In 1991 when the Facet rate (Factor C) increased from 0 to 0.375 lb/A, the plant height was decreased when application was above the 0.1875 rate, the visual injury was increased, the cotton stand was decreased, the crop maturity was decreased, and the crop yield at first harvest was decreased. The total yield and percent first harvest were not decreased except with the 0.375 rate.

Again in 1992 there was very little affect from the application of quinchlorac applied immediately after tillage of preformed seedbeds vs. no tillage of the beds. On August 3, the visual estimate of cotton injury was only 16 and 10% respectively for treatments were quinchlorac was applied to beds with or without tillage.

When the time of application before planting was reduced from early to late in 1992, cotton plant height was reduced by each of the timings when evaluated in late May but were not different when evaluated in late June. The cotton stand was reduced with the late application as determined in mid-May but there was no difference in any of the timings on plant stand by late June. The cotton stand was above that which would be considered to influence yield. The visual estimate of cotton injury in May and June of 1992 resulted in less injury with the late application. By August 3, the highest injury was only 18% with the early application date. On August 31, 1992, visual estimate of maturity was less with the medium and late applications before planting. The seed cotton yield was lower from the late application date than from the early application date.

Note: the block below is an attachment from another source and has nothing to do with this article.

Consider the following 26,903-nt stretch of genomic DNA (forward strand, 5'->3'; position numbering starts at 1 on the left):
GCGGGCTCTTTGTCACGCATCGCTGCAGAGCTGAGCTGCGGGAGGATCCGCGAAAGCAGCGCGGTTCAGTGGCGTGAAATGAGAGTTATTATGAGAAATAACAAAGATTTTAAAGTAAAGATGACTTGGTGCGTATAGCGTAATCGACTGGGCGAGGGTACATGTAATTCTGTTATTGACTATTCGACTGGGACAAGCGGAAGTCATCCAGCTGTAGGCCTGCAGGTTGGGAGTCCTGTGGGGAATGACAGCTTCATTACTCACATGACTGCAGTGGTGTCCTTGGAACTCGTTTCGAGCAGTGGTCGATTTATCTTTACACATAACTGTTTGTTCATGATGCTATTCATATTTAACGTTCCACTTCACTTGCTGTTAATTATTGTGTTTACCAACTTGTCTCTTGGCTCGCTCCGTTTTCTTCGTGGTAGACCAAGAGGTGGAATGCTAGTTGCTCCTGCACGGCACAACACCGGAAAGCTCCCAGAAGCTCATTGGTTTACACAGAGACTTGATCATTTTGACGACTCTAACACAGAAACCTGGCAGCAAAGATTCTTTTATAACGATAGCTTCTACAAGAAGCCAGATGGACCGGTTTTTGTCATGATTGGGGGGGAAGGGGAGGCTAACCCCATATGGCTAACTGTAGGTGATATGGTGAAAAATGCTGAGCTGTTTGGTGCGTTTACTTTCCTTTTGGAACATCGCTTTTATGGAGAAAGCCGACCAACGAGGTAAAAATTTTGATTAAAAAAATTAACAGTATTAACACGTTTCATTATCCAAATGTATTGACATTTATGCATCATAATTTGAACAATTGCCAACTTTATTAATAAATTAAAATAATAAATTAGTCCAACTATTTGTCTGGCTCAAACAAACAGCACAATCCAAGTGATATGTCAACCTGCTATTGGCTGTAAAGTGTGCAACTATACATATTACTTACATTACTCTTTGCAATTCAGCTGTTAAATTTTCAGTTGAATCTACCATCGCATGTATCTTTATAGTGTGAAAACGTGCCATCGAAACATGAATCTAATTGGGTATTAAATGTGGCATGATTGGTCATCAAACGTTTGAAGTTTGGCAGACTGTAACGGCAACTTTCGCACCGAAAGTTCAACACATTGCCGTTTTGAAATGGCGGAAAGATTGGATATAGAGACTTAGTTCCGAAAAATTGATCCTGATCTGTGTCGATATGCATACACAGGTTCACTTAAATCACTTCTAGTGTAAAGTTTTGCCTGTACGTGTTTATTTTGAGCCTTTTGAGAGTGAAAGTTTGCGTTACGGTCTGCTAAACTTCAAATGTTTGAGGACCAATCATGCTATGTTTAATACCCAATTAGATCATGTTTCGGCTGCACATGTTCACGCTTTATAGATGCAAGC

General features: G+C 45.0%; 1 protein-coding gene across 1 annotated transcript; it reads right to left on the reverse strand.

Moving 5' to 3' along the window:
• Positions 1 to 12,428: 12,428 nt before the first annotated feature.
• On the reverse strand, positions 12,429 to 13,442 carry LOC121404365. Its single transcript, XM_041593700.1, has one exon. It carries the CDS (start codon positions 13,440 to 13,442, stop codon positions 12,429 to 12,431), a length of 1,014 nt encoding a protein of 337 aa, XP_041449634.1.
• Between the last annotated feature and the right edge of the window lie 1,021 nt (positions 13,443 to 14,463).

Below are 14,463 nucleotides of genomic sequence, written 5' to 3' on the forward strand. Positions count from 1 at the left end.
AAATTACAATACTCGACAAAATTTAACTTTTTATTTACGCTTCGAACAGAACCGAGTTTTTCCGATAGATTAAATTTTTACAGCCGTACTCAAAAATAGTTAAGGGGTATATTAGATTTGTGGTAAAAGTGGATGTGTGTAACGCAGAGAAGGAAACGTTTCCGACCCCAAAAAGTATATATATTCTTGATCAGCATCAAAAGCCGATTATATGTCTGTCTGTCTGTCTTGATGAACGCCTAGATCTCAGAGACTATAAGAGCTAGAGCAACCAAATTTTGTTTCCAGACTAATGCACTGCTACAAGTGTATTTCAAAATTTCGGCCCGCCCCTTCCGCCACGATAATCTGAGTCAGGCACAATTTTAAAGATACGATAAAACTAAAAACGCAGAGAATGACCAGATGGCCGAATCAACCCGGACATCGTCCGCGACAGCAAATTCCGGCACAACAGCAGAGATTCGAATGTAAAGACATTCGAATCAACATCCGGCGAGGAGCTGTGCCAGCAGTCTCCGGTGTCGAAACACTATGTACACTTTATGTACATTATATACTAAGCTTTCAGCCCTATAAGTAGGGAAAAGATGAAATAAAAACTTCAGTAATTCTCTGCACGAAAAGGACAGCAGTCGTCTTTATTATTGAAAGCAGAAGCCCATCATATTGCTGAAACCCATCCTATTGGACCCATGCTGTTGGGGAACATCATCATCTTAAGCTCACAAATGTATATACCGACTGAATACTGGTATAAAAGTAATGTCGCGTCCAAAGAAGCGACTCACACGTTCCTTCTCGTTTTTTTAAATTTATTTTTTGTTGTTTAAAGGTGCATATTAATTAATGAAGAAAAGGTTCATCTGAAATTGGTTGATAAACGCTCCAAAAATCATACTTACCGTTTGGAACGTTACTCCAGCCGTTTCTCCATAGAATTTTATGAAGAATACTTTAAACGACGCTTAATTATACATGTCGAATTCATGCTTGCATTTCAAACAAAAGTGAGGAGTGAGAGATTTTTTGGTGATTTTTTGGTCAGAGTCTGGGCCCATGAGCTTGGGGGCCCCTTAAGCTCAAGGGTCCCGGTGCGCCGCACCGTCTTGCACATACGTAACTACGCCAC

When the affect of quinchlorac rate was evaluated on cotton height in late May, cotton plants were shorter with the lowest and intermediate rates of quinchlorac than when no quinchlorac was used. The highest rate of quinchlorac resulted in increased shorter cotton plants. This same relationship resulted from late June measurements, however, the lowest rate of quinchlorac was no different statistically than where no quinchlorac was used even though numerically it was slightly less. The cotton stand was evaluated in mid-May, late-May, and late-June. In mid- and late-May the highest rate reduced stand compared to no quinchlorac. When stand was determined in late-June, the intermediate and high rates of quinchlorac were different from the low rate and no quinchlorac application. The visual estimate of cotton injury in May and June was greater as the rate was increased. By August 3, the highest rate of quinchlorac resulted in an estimated injury rating of 33% which was higher than the intermediate rate which in turn was higher than the lowest rate or no quinchlorac. The visual estimate of cotton maturity on August 31 indicated that plots with the highest rate had less open cotton as compared to the other three application rates. The highest rate of quinchlorac produced a significantly lower yield of seed cotton (450 lb/A) in 1992.

Reprinted from Proceedings of the 1994 Beltwide Cotton Conferences pg. 1701
©National Cotton Council, Memphis TN

[Main TOC] | [TOC] | [TOC by Section] | [Search] | [Help]
Previous Page [Previous] [Next] Next Page
Document last modified Sunday, Dec 6 1998